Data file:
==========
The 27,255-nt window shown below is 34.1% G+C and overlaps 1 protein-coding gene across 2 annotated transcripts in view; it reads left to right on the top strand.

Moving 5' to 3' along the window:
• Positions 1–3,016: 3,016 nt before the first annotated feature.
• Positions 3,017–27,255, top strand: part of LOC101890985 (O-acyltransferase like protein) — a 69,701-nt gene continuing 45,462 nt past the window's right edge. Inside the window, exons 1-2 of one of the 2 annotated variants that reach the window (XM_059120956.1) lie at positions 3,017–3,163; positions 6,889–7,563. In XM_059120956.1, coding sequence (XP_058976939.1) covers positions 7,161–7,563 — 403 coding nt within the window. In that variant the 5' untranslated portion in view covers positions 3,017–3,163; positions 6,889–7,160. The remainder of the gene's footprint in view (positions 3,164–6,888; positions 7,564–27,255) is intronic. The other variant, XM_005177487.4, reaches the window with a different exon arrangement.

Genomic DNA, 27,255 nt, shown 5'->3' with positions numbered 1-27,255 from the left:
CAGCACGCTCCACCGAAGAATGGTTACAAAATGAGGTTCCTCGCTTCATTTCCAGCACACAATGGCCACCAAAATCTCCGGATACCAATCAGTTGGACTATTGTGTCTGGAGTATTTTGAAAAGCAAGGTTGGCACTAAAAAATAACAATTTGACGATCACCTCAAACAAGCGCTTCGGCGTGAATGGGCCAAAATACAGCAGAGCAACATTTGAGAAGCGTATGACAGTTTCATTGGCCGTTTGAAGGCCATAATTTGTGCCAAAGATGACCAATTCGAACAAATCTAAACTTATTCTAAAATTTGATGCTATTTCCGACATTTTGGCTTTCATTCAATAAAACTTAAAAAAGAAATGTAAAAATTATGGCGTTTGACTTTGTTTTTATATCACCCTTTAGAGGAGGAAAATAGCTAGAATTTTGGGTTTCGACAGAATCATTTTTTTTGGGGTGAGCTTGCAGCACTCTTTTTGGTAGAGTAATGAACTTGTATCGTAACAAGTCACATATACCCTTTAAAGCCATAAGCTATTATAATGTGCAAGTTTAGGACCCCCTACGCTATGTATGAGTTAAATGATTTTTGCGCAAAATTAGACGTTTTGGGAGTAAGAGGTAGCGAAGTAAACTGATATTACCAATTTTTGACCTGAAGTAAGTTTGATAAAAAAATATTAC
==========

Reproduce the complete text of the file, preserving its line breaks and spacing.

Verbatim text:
The 27,255-nt window shown below is 34.1% G+C and overlaps 1 protein-coding gene across 2 annotated transcripts in view; it reads left to right on the top strand.

Moving 5' to 3' along the window:
• Positions 1–3,016: 3,016 nt before the first annotated feature.
• Positions 3,017–27,255, top strand: part of LOC101890985 (O-acyltransferase like protein) — a 69,701-nt gene continuing 45,462 nt past the window's right edge. Inside the window, exons 1-2 of one of the 2 annotated variants that reach the window (XM_059120956.1) lie at positions 3,017–3,163; positions 6,889–7,563. In XM_059120956.1, coding sequence (XP_058976939.1) covers positions 7,161–7,563 — 403 coding nt within the window. In that variant the 5' untranslated portion in view covers positions 3,017–3,163; positions 6,889–7,160. The remainder of the gene's footprint in view (positions 3,164–6,888; positions 7,564–27,255) is intronic. The other variant, XM_005177487.4, reaches the window with a different exon arrangement.

Genomic DNA, 27,255 nt, shown 5'->3' with positions numbered 1-27,255 from the left:
CAGCACGCTCCACCGAAGAATGGTTACAAAATGAGGTTCCTCGCTTCATTTCCAGCACACAATGGCCACCAAAATCTCCGGATACCAATCAGTTGGACTATTGTGTCTGGAGTATTTTGAAAAGCAAGGTTGGCACTAAAAAATAACAATTTGACGATCACCTCAAACAAGCGCTTCGGCGTGAATGGGCCAAAATACAGCAGAGCAACATTTGAGAAGCGTATGACAGTTTCATTGGCCGTTTGAAGGCCATAATTTGTGCCAAAGATGACCAATTCGAACAAATCTAAACTTATTCTAAAATTTGATGCTATTTCCGACATTTTGGCTTTCATTCAATAAAACTTAAAAAAGAAATGTAAAAATTATGGCGTTTGACTTTGTTTTTATATCACCCTTTAGAGGAGGAAAATAGCTAGAATTTTGGGTTTCGACAGAATCATTTTTTTTGGGGTGAGCTTGCAGCACTCTTTTTGGTAGAGTAATGAACTTGTATCGTAACAAGTCACATATACCCTTTAAAGCCATAAGCTATTATAATGTGCAAGTTTAGGACCCCCTACGCTATGTATGAGTTAAATGATTTTTGCGCAAAATTAGACGTTTTGGGAGTAAGAGGTAGCGAAGTAAACTGATATTACCAATTTTTGACCTGAAGTAAGTTTGATAAAAAAATATTAC